What is µ-computed tomography (µ-CT)?
Computed tomography is an imaging technique based on X-rays. The sample is rotated and X-ray images from various angles are taken. Based on these images, a computer can calculate a stack of virtual sections showing the inner anatomy of the sample. CT is a widespread technique in modern medicine and is increasingly also used in zoological basic research. The samples scanned in zoological research are much smaller than those in medical scanners and thus require a higher resolution of up to one µm or less (µ-CT). In contrast to histology, where the sample is cut into very thin slices, CT scanning does not destroy the sample, which is especially important for museum material.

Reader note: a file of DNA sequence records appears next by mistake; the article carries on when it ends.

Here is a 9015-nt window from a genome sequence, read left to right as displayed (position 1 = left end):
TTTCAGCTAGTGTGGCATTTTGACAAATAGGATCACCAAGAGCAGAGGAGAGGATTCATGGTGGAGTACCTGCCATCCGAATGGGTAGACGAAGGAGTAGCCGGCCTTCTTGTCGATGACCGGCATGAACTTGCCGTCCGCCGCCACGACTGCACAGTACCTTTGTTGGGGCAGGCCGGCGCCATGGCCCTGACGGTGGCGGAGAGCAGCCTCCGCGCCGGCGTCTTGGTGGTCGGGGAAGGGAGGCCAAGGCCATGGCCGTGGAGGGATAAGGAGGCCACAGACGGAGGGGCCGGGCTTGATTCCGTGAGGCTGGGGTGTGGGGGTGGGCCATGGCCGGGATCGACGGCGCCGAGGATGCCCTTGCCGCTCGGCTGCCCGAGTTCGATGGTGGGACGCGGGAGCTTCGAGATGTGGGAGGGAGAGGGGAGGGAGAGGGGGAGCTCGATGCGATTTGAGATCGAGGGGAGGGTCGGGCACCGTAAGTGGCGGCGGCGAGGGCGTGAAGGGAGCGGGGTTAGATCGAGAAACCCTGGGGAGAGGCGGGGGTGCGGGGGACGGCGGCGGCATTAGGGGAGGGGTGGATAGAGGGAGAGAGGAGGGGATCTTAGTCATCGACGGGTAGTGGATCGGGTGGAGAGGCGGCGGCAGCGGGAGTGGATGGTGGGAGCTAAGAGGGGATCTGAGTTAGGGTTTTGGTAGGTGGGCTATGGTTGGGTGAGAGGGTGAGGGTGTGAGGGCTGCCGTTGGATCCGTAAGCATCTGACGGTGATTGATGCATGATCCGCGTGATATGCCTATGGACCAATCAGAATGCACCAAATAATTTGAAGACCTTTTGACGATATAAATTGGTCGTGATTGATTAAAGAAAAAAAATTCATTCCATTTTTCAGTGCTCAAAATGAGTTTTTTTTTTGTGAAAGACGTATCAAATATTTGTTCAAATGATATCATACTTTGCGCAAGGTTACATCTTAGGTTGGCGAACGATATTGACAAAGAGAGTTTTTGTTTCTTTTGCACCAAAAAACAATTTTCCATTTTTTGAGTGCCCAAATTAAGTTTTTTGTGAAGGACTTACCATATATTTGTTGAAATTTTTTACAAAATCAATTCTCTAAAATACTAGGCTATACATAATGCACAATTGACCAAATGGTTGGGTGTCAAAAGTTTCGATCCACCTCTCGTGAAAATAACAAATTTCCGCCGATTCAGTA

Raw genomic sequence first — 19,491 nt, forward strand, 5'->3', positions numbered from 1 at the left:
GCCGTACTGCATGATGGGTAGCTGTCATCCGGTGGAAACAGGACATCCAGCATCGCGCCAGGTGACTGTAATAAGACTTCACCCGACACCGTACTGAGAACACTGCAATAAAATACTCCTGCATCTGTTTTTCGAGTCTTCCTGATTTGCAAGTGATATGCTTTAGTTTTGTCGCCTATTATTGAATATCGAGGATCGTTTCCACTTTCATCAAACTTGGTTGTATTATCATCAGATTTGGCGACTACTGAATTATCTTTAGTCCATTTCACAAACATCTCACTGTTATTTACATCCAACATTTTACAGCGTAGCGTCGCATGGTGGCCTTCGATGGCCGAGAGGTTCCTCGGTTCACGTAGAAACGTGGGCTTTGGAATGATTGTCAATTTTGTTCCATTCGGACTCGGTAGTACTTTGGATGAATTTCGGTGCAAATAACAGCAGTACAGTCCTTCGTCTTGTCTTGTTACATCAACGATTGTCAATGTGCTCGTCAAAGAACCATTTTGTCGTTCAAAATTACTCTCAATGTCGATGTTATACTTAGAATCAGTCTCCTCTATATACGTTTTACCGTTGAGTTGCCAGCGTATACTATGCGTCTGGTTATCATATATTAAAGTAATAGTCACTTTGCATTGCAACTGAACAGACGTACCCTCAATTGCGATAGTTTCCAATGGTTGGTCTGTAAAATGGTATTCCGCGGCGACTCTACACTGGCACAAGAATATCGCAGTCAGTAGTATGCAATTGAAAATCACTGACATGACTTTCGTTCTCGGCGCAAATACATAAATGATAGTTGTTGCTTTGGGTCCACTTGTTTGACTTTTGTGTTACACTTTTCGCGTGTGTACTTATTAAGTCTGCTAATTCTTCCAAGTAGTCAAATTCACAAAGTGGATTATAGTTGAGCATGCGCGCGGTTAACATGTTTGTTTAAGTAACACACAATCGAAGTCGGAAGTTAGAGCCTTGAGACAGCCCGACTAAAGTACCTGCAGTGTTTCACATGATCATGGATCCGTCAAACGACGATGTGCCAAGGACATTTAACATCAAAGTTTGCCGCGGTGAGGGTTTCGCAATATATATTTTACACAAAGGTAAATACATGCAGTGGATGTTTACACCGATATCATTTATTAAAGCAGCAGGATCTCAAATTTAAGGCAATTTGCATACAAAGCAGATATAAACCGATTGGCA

Which equipment is available at ZFMK?
The ZFMK has two fully shielded computed tomographers for different sample sizes and resolutions.
The Skyscan 1171 has an X-ray source with an energy between 40 and 130 kV. Sample with a diameter of up to 140 mm and a length of up to 200 mm can be studied.
The Skyscan 1272 is for smaller samples up to 27 mm diameter and can reach resolutions up to 0.5 µm. Its X-ray source ranges between 20 and 100 kV.
A lab for sample preparation and staining is available.
What is the µ-CT used for at ZFMK?
Researchers at ZFMK use µ-CT for various different applications including the study of inner anatomy, the virtual measurement of samples, the description of new species or as a base for functional and biomechanic approaches such as finite element analyses or geometric morphometrics. They are also used as a base for 3-dimensional reconstructions.
Can external researchers use the CT scanners of the ZFMK?
On principle, this is possible within the framework of a collaboration of a Synthesys stay.